It doesn’t matter whether others adopt our traditions, or even what they think of them. What matters is that we find something which our family enjoys, which creates sweet memories together and which – ultimately – turns our heads upwards to the bringer of Light, conqueror over darkness.
So here are 10 Christian Halloween party ideas to try this year.
Don’t attempt all of them! Pick one or two which might work for your family’s age and interests – and please let me know how you got on! (Connect with me on Facebook or Instagram – I always aim to reply!)
1. Carve pumpkins into hope-filled shapes and words
This is such an easy one!
Granted, you may feel uncomfortable about displaying a scary face in your window, but pumpkin carving is such fun that it’d be a shame to miss out on this lovely, Autumnal tradition altogether!
So how about carving the word HOPE or LIGHT – or just a simple love heart or happy face? Some of you will be experts at carving – you’re the ones who can have your Moment here.
For the rest of us, a simple ‘positive’ word or image will communicate to all who walk past our house that not EVERYONE is celebrating dark things this Halloween.
2. Stories of the saints – by candlelight
Modern Halloween has its roots in two festivals.
One of them is the Christian festival All Hallows Eve (or All Saints Eve) – the day before All Hallows Day (or All Saints Day), when we traditionally remember the ‘saints’ who have died before us and gone to be with Jesus in heaven.
A lovely way to mark this is by reading each other stories of past ‘saints’, which you can do by candlelight for added impact!
They don’t have to be actual saints, of course – any Christian who lived in the past will do. For some excellent stories of inspirational Christian men and women, try Everyone a Child should Know, 10 Boys who Changed the World, or 10 Girls who Changed the World.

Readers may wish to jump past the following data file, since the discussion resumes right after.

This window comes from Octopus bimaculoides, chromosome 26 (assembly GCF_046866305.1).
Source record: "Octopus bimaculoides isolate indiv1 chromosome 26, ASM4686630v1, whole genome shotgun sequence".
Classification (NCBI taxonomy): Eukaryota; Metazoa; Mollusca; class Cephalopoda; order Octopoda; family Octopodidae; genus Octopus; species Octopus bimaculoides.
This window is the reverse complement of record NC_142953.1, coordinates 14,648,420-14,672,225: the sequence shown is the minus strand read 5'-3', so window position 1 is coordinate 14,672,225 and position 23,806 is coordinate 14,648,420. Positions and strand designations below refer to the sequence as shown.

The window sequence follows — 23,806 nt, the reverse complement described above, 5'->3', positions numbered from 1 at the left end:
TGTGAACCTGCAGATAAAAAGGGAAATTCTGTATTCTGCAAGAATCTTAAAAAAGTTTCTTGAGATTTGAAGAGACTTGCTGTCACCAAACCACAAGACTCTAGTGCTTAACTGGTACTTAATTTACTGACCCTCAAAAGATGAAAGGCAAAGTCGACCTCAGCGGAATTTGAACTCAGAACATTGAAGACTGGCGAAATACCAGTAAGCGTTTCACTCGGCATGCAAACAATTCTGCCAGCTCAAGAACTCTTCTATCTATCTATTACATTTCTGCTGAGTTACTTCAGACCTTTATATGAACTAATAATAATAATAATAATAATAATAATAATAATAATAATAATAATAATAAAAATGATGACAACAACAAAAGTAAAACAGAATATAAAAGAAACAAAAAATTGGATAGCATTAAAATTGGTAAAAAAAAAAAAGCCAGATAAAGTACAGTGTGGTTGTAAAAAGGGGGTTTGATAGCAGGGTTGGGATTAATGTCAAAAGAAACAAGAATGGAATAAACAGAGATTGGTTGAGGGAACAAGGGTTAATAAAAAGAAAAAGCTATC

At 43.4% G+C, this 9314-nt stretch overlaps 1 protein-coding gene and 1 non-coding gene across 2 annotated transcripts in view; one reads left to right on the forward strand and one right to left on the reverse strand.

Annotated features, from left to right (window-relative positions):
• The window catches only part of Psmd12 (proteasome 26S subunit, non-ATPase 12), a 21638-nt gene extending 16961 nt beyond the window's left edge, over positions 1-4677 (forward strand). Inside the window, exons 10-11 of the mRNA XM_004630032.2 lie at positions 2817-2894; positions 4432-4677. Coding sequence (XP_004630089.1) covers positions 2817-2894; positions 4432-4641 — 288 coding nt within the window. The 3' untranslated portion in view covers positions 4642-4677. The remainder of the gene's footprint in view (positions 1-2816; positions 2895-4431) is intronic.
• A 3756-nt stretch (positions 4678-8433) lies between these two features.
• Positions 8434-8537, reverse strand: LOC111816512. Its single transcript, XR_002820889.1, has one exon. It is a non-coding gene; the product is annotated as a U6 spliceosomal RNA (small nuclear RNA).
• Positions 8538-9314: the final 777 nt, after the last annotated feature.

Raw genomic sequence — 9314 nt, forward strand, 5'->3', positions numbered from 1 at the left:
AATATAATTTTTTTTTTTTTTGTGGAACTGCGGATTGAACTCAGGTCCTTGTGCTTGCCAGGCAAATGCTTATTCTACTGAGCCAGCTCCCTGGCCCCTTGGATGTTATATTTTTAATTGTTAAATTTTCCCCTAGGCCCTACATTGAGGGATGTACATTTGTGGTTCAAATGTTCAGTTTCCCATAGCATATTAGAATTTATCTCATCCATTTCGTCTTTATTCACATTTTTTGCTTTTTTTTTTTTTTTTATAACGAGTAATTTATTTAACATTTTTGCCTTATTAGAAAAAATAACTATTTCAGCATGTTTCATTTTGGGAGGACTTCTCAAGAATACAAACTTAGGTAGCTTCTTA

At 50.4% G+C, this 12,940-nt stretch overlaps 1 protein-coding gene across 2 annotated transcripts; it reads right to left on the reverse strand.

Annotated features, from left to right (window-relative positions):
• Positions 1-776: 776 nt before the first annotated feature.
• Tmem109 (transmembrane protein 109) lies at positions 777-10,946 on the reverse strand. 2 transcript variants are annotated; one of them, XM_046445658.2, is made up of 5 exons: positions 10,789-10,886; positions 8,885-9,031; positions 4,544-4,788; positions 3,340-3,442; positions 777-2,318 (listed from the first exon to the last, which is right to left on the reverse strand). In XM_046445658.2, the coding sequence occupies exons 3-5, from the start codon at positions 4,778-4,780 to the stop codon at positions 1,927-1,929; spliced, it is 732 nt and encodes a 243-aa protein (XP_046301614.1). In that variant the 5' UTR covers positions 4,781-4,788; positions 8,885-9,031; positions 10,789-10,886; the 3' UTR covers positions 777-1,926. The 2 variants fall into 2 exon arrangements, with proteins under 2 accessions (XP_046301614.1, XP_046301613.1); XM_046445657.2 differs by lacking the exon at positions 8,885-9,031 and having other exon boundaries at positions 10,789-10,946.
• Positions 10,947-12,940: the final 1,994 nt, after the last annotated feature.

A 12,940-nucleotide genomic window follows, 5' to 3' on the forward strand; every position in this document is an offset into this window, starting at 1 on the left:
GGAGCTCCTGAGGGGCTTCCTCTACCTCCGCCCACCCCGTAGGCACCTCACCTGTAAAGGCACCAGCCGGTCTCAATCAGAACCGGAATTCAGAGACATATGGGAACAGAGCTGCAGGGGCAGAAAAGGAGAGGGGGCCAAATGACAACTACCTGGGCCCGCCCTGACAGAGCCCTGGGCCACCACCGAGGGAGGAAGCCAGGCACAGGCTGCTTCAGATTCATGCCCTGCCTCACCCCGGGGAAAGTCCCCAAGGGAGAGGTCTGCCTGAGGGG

Or simply Google the stories of Amy Carmichael, William Wilberforce, Gladys Aylward, St Augustine…the list is endless, but that’s a start!
3. Harvest feast and collection
The second festival which our modern-day Halloween stems from is the Pagan Harvest festival of Samhain (pronounced “sow-in”).
With the Christian Harvest festival dying out in all but the most rural areas of the country, Halloween could be a lovely time to resurrect it, celebrating God’s abundant provision of food and creation for us to enjoy and finding our own Christian Halloween treat ideas to become family traditions.
You could enjoy eating warming Autumnal foods together: soup and homemade bread, chilli, jacket potatoes, toffee apples, pear or apple crumble.
And, in addition to your ‘feast’, why not gather together a collection of non-perishable items to donate to your local foodbank?
4. Thanksgiving party
My friend Laura does this every year.
Stealing the American Thanksgiving celebration (which traditionally occurs on the fourth Thursday in November), Laura gathers together her kids and a few church friends for a party at her house. As soon as trick or treaters come knocking, they throw open the door and, before anyone can ‘trick or treat’ them, yell ‘Happy Thanksgiving!’ and dish out loads of sweets!
This year here in the UK the Rule of 6 prevents us from having large parties, but I love this idea of celebrating Thanksgiving at home with a special party, games, dressing up and food. You could do it with your household this year, then throw open the doors to guests next year!
5. Traditional games